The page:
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Often we can describe a particular compact manifold as (homeomorphic to) some simplicial complex. This always works in 3 or fewer dimensions. Is there a graceful way to extend this to noncompact manifolds? Two approaches I can think of would be:

  1. Use an infinite number of simplices.

  2. Use a finite number of simplices, but remove the boundary.

Does either or both of these work? Is one nicer than the other? Can anyone point me to a treatment that works out the details?

Related:

Are all Infinite Simplicial Complexes non-compact?

manifold as simplicial complex

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Infinite simplicial complexes are standard and useful things. I'm not sure what kinds of detail you want to know, but there's not too much to say, other than that finite simplicial complexes are compact and infinite simplicial complexes are noncompact. There is nothing in the definition of a simplicial complex that requires finiteness, so any reference about general simplicial complexes applies just as well to the infinite case as to the finite case.

Infinite simplicial complexes occur naturally, for example, in the proof of the triangulation theorems for surfaces and for 3-manifolds --- see the book of E. E. Moise, or Hatcher's article. Those theorems, by the way, apply to noncompact manifolds as well as compact manifolds. As said above, in the noncompact case the complex is infinite; in the compact case it is finite. In fact, the noncompact case of these theorems is an ineluctable part of the proof of the compact case.

I am also aware of a few special places in the mathematical literature where one studies a space $X$ by showing that it is homeomorphic to a space of the form $K-L$ where $K$ is a simplicial complex and $L$ is a subcomplex. The example closest to my own work is the outer space of a finite rank free group. A very, very important special case, familiar to many different branches of mathematics, is the modular diagram for $SL(2,\mathbb{Z})$ (aka the modular group). That diagram is a tiling of the hyperbolic plane of the form $K-L$ where $K$ is a certain infinite simplicial 2-complex and $L$ is the 0-simplices of $K$.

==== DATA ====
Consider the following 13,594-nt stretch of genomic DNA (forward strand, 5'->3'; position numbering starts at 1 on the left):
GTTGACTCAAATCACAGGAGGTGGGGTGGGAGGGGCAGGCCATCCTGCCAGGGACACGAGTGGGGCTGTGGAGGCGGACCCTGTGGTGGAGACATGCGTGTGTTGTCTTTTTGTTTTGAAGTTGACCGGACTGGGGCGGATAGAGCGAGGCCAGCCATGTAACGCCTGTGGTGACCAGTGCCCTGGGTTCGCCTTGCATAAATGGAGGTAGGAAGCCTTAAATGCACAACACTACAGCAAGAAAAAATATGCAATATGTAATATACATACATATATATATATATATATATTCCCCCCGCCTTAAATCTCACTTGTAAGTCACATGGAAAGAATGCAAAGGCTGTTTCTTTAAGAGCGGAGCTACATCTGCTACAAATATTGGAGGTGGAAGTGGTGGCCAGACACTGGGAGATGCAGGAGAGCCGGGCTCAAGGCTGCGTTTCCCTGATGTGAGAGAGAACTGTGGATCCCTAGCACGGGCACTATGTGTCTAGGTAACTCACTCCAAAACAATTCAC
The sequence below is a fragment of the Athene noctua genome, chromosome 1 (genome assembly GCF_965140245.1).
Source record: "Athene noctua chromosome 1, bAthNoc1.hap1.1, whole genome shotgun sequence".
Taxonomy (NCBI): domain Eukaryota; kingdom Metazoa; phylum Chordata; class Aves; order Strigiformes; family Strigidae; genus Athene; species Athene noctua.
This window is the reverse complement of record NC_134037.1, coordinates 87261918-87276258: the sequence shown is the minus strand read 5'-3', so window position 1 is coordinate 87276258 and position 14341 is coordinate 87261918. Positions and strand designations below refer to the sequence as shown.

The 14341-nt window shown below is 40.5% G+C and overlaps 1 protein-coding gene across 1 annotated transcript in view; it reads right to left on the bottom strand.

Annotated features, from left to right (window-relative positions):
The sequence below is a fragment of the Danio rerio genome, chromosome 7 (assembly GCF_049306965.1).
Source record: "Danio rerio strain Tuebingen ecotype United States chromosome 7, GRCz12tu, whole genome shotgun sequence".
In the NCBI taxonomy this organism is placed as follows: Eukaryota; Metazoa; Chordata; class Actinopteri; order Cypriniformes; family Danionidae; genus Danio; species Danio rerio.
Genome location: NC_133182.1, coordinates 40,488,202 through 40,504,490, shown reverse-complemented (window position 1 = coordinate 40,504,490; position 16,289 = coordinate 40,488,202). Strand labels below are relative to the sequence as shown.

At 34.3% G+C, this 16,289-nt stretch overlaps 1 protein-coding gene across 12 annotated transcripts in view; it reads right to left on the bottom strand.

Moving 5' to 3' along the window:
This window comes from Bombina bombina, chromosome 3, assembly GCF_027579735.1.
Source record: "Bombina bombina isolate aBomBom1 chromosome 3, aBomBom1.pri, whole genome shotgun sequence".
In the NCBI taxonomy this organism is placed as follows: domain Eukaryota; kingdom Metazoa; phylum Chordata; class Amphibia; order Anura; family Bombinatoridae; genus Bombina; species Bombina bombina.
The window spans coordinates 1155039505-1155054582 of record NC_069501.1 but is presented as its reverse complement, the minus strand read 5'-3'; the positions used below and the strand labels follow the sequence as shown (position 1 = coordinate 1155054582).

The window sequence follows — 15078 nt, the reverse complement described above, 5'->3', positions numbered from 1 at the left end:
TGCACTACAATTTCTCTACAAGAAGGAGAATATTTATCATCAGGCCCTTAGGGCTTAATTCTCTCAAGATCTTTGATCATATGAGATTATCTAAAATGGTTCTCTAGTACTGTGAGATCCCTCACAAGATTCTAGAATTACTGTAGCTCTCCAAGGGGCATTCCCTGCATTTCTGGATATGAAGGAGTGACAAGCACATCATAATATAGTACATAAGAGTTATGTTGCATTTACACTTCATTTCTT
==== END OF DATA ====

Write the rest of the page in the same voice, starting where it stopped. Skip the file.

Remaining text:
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  • $\begingroup$ Hi Lee -- +1 for "ineluctable"! $\endgroup$
    – Jack Lee
    May 4, 2017 at 3:38
  • $\begingroup$ Heh. That word has been stuck in my brain for the last 40-odd years since I first read Joyce's Ulysses. It finally found a way out. $\endgroup$
    – Lee Mosher
    May 4, 2017 at 13:31
  • $\begingroup$ Thanks for the answer. Is there anything specifically wrong with using a finite simplicial complex and deleting the boundary? $\endgroup$
    – user13618
    May 4, 2017 at 14:50
  • $\begingroup$ The boundary of what? If you mean the "boundary of the given finite simplicial complex", the trouble is that the concept of a "boundary" is not defined for a finite simplicial complex. Note that the examples I gave were of a simplicial complex minus a specified subcomplex; "boundary" was not mentioned in those examples. $\endgroup$
    – Lee Mosher
    May 4, 2017 at 17:40
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    $\begingroup$ So, now I understand that you want to know what happens when you take a finite simplicial complex $K$ which is a manifold-with-boundary, and you then remove its boundary $\partial K$, leaving its interior $\text{int}(K) = K - \partial K$. It is straightforward to prove, using an invariance of domain type of argument, that $\partial K$ is a subcomplex of $K$, and so $\text{int}(K)$ will be an example of what I wrote in the last paragraph of my answer, namely a simplicial complex minus a subcomplex. So in that sense there are no objections, and I don't have any other objections in mind. $\endgroup$
    – Lee Mosher
    May 4, 2017 at 23:12

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